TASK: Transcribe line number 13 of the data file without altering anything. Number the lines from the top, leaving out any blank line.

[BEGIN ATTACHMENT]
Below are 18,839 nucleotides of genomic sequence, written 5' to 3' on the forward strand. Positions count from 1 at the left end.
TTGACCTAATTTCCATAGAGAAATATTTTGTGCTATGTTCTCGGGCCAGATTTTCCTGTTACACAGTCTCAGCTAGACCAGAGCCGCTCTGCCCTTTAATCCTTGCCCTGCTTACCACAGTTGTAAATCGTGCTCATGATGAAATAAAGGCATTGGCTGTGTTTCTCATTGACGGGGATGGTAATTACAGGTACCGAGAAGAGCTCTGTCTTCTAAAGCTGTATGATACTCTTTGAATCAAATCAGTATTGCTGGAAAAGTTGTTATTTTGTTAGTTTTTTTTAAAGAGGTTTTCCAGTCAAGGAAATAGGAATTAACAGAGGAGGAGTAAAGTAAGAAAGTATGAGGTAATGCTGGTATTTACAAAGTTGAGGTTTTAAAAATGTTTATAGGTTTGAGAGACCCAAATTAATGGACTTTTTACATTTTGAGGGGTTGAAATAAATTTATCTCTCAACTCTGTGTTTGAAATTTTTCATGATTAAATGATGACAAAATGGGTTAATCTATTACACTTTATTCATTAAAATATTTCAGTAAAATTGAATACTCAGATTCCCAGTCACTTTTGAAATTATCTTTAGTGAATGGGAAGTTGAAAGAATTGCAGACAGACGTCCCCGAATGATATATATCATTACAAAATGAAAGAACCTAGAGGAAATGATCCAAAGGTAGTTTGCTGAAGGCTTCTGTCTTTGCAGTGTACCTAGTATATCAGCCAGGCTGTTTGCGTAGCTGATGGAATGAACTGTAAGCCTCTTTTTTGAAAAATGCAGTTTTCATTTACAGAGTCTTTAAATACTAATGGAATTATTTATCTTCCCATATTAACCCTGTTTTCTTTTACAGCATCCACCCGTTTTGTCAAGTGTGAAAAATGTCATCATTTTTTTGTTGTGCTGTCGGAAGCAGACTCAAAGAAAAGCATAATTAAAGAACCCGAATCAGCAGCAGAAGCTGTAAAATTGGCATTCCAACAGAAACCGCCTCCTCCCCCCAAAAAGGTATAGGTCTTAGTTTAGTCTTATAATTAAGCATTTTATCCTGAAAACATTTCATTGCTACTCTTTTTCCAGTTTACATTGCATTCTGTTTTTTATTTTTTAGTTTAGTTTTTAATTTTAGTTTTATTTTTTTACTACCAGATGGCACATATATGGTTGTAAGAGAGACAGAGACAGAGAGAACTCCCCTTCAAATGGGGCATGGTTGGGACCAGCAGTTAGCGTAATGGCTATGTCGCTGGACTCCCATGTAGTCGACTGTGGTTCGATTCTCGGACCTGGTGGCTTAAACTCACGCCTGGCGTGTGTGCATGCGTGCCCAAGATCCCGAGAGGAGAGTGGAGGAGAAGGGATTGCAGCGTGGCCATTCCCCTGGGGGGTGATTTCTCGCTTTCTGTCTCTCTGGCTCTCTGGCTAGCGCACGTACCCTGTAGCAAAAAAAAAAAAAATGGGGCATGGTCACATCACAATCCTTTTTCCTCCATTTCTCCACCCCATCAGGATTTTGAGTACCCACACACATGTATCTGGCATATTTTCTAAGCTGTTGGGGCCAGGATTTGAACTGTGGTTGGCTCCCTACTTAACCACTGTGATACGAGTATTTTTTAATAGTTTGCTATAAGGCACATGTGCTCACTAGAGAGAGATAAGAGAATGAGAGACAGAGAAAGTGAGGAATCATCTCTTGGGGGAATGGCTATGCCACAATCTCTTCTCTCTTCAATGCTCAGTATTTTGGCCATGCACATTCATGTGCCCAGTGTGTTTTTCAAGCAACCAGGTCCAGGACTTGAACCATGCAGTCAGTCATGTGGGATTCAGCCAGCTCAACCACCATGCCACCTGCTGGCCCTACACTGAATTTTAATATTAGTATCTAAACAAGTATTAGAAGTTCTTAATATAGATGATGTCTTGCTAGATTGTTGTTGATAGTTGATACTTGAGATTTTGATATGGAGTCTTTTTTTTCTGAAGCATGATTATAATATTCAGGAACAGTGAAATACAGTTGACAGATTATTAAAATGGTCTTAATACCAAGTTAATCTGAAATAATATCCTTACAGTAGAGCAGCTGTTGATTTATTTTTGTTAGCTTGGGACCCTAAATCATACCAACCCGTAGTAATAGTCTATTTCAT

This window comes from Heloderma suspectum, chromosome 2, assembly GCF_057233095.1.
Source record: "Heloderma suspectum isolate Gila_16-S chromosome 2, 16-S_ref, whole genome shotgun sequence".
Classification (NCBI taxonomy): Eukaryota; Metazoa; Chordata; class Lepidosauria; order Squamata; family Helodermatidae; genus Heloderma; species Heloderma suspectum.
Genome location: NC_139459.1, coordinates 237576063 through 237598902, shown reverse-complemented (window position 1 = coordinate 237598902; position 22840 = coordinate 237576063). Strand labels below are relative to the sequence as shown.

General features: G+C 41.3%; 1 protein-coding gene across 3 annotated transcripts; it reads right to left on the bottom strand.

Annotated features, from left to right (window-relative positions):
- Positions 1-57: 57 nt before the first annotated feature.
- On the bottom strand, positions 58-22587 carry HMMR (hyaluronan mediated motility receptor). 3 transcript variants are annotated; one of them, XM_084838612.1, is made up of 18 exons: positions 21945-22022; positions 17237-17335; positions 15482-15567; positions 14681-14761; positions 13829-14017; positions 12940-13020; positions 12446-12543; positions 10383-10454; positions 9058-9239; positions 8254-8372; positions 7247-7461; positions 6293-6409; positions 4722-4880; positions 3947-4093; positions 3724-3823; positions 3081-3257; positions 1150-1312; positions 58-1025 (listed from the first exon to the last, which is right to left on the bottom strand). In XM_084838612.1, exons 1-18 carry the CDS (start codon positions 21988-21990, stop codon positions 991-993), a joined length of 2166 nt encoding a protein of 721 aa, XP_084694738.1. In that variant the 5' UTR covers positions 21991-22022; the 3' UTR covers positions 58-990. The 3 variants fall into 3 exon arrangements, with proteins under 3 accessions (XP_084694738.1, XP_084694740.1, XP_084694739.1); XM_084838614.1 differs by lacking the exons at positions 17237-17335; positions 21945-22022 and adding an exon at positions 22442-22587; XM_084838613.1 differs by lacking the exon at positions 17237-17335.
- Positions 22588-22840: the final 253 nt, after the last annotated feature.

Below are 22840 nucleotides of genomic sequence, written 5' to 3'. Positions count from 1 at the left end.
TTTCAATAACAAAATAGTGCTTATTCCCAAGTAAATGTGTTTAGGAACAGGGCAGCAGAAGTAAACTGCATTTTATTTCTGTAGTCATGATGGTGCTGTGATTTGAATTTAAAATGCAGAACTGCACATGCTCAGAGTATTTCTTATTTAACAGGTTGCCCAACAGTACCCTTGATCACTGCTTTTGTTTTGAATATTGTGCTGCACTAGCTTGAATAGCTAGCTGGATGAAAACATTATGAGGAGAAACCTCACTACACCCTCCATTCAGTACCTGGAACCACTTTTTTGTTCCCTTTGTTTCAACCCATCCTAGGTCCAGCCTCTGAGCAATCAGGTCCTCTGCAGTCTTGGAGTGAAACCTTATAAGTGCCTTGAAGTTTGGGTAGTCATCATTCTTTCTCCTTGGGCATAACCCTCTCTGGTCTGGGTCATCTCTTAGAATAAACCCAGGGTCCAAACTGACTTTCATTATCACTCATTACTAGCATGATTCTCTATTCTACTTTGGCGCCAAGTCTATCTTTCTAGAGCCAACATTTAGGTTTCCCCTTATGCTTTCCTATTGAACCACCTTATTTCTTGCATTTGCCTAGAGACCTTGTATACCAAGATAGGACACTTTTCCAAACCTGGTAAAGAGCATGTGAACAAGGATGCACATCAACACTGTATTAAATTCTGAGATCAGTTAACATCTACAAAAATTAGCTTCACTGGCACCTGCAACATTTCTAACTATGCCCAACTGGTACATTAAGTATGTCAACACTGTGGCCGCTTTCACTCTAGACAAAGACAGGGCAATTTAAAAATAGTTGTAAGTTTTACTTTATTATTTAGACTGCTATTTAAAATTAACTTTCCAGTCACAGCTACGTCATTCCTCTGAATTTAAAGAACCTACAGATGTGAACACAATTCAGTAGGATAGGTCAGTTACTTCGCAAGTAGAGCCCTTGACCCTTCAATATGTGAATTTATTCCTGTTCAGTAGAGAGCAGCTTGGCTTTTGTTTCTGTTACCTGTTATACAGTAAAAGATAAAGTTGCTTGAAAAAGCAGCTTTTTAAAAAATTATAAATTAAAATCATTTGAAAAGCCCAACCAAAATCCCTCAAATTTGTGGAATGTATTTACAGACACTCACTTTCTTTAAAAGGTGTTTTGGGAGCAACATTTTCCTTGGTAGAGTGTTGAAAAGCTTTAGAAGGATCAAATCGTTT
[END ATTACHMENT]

TTTCAATAACAAAATAGTGCTTATTCCCAAGTAAATGTGTTTAGGAACAGGGCAGCAGAAGTAAACTGCATTTTATTTCTGTAGTCATGATGGTGCTGTGATTTGAATTTAAAATGCAGAACTGCACATGCTCAGAGTATTTCTTATTTAACAGGTTGCCCAACAGTACCCTTGATCACTGCTTTTGTTTTGAATATTGTGCTGCACTAGCTTGAATAGCTAGCTGGATGAAAACATTATGAGGAGAAACCTCACTACACCCTCCATTCAGTACCTGGAACCACTTTTTTGTTCCCTTTGTTTCAACCCATCCTAGGTCCAGCCTCTGAGCAATCAGGTCCTCTGCAGTCTTGGAGTGAAACCTTATAAGTGCCTTGAAGTTTGGGTAGTCATCATTCTTTCTCCTTGGGCATAACCCTCTCTGGTCTGGGTCATCTCTTAGAATAAACCCAGGGTCCAAACTGACTTTCATTATCACTCATTACTAGCATGATTCTCTATTCTACTTTGGCGCCAAGTCTATCTTTCTAGAGCCAACATTTAGGTTTCCCCTTATGCTTTCCTATTGAACCACCTTATTTCTTGCATTTGCCTAGAGACCTTGTATACCAAGATAGGACACTTTTCCAAACCTGGTAAAGAGCATGTGAACAAGGATGCACATCAACACTGTATTAAATTCTGAGATCAGTTAACATCTACAAAAATTAGCTTCACTGGCACCTGCAACATTTCTAACTATGCCCAACTGGTACATTAAGTATGTCAACACTGTGGCCGCTTTCACTCTAGACAAAGACAGGGCAATTTAAAAATAGTTGTAAGTTTTACTTTATTATTTAGACTGCTATTTAAAATTAACTTTCCAGTCACAGCTACGTCATTCCTCTGAATTTAAAGAACCTACAGATGTGAACACAATTCAGTAGGATAGGTCAGTTACTTCGCAAGTAGAGCCCTTGACCCTTCAATATGTGAATTTATTCCTGTTCAGTAGAGAGCAGCTTGGCTTTTGTTTCTGTTACCTGTTATACAGTAAAAGATAAAGTTGCTTGAAAAAGCAGCTTTTTAAAAAATTATAAATTAAAATCATTTGAAAAGCCCAACCAAAATCCCTCAAATTTGTGGAATGTATTTACAGACACTCACTTTCTTTAAAAGGTGTTTTGGGAGCAACATTTTCCTTGGTAGAGTGTTGAAAAGCTTTAGAAGGATCAAATCGTTT